But what is important is that the reviewer indicates if the meal was not paid for so that you can take that into account.
4. Note the time of day
Is the reviewer having lunch, dinner or breakfast? Each of these can be a completely different experience. The vibe is different, the menu can be different and the restaurant can lose it’s appeal in the light/darkness, or it may be really unsafe at night but fine during the day.
5. Special or normal menu
Restaurants often offer specials and the experience for a special can be very different from the experience when ordering a la carte. The food can come quicker because it is pre prepared, the waiter can be less friendly because he knows he is earning less tip and the food could be lower quality in an attempt to save costs. So bear in mind whether the review was of a special or not because the normal experience could be quite different for better or worse.
6. Note the date
Reviews sit around on the internet forever and when you find it through Google, it’s not immedietly apparent that it may not be current. Most blogs will have some sort of date stamp on ach post so check when it was written and bear in mind that a lot can change in just a few months.
7. Number of visits
The unfortunate reality is that restaurants so have off days. We may want to find that unacceptable but there are very few that have not had things go wrong with a particular table at some point. Check if the reviewer has visited the restaurant multiple times and if their experience was consistent.
As we said in the previous point, things do go wrong in restaurants. Having something go wrong is less of an issue than how the restaurant/manager deals with it. Does the reviewer bring up issues with the management and report on how they responded, or does the reviewer simply report on the actual issues themselves?
9. Check the comments
Respectable blogs should have some user comments below each review (unless it’s a recent post). Make a habit of reading the comments and seeing if they agree with the review. Often the comments add important information to the review.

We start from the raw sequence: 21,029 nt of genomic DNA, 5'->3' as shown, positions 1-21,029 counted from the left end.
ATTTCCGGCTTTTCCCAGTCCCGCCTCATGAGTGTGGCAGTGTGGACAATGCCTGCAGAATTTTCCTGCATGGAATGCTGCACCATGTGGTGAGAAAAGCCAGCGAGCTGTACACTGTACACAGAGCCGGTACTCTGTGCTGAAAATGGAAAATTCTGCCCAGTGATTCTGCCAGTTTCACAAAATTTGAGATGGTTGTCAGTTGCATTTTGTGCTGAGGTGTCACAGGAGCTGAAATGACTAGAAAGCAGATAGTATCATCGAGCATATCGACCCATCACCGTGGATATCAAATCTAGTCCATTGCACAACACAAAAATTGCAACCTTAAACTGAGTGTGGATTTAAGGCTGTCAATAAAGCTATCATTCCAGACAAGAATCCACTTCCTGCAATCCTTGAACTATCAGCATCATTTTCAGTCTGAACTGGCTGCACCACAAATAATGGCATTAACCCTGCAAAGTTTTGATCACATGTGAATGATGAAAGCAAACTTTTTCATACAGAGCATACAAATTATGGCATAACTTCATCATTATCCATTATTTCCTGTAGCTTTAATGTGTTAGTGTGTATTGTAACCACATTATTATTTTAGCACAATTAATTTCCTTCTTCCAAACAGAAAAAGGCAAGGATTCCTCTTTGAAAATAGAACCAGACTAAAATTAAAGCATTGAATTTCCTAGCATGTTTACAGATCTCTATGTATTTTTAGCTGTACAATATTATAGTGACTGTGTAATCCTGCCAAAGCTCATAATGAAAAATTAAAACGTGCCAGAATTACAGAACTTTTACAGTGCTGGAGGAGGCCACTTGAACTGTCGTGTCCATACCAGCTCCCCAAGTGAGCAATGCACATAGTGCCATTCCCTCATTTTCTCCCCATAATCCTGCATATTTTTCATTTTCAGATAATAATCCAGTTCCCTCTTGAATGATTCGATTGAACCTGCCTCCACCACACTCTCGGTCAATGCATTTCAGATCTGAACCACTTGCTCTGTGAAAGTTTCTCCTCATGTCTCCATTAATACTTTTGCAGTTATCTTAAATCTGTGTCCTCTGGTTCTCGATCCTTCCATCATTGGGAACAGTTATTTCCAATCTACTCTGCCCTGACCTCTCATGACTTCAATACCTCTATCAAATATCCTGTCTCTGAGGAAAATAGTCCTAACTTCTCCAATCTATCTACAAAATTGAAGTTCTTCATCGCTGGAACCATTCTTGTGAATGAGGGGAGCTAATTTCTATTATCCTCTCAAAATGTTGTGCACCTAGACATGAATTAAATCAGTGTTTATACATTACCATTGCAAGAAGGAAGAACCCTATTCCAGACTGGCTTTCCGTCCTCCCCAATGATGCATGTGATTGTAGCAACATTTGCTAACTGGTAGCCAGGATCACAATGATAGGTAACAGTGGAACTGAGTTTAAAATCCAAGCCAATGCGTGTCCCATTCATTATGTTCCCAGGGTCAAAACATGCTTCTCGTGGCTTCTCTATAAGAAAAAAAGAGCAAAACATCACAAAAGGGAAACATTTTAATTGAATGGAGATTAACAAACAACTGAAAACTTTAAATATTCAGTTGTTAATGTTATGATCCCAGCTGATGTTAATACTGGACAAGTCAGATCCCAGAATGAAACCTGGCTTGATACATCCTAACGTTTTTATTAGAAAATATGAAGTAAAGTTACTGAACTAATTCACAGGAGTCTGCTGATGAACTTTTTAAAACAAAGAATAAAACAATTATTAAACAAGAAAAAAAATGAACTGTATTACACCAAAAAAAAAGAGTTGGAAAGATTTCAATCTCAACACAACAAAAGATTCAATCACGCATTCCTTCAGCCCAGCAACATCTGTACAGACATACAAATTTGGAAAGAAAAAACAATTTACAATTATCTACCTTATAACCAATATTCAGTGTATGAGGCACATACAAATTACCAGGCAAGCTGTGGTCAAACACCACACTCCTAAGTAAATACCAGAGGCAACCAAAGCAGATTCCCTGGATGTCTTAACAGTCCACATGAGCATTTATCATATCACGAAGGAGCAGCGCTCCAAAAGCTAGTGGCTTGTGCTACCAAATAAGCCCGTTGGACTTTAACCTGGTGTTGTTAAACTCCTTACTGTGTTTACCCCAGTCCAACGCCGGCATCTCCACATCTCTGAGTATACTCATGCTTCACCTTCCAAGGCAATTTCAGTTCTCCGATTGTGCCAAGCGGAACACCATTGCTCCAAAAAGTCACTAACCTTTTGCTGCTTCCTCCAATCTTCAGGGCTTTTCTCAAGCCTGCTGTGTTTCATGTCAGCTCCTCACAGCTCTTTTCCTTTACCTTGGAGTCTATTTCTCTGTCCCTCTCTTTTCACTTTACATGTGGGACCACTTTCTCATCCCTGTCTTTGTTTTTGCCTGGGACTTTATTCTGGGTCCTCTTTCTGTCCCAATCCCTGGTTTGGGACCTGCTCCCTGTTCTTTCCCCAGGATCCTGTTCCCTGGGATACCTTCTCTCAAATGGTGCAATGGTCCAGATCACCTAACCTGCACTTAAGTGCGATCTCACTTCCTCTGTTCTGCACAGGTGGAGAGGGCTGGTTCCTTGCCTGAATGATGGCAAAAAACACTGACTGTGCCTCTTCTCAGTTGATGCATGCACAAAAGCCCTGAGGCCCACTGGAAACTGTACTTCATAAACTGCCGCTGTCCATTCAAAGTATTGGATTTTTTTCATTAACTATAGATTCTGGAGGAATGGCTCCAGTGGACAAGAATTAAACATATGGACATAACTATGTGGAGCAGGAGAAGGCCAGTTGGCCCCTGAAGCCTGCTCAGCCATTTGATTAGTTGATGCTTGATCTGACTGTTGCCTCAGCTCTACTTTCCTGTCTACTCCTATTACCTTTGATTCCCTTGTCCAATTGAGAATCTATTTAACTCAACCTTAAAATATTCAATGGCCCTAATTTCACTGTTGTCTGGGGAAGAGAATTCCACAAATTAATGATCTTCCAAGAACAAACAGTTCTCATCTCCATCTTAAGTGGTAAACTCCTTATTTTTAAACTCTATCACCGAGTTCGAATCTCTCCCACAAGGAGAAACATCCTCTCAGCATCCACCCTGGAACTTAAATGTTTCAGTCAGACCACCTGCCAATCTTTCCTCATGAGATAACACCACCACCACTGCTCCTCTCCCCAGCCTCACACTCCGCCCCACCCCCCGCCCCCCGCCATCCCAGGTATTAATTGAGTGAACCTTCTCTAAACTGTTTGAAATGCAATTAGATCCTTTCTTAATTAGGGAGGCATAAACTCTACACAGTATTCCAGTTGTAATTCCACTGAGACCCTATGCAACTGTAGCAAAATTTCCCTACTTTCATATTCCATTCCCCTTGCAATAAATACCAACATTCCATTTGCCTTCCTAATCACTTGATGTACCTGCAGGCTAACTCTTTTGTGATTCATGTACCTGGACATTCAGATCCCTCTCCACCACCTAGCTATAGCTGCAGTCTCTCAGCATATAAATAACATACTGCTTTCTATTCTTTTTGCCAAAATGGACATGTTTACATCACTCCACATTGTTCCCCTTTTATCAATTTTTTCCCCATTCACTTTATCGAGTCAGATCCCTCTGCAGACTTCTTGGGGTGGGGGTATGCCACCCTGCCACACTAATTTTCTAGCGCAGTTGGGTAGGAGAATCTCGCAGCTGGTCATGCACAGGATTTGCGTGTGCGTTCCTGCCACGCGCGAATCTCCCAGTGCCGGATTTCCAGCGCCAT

10. Don’t take comments as gospel
Remember that anyone can comment, the restaurant owner or the competition. So the comments may not be truthful. Also, because most sites allow anonymous comments, people feel able to say harsher things than they might normally. It’s advisable to take comments with a pinch of salt. Focus on comments that have the person’s name and are not unnecessarily emotive.
11. Check other reviews
There are many review sites out there, do a Google search and see what some of the other reviewers think. Are they all in agreement? This can help you counter the problems inherent in ‘one visit reviewing’.
12. Note how new the restaurant is
Some bloggers like to review restaurants when they have just opened. While we would like to think that if they are open they should be offering quality service and product. The reality, however, is that it takes a little while for restaurants to find their feet. A restaurant may receive negative reviews when it opens initially but within a couple of months will receive rave reviews.
Those are my 12 points. Feel free to comment on them or suggest additional points in the comments section below. Remember that reviews are not normally about helping you to decide whether or not to go to a restaurant but more about managing your expectations and assisting you to select the appropriate restaurant for the occasion. If I say a restaurant is loud, I’m not saying you should go there because it’s loud. I’m saying you shouldn’t go there for a romantic dinner but you might want to go there for a birthday celebration.
And finally, help the community by leaving a comment about your experience, even if it’s just to agree with the reviewer as it helps other people to evaluate the credibility of the review. But when you do comment, be fair and don’t make personal attacks. Remember that your comment will be there for people to read for a very long time.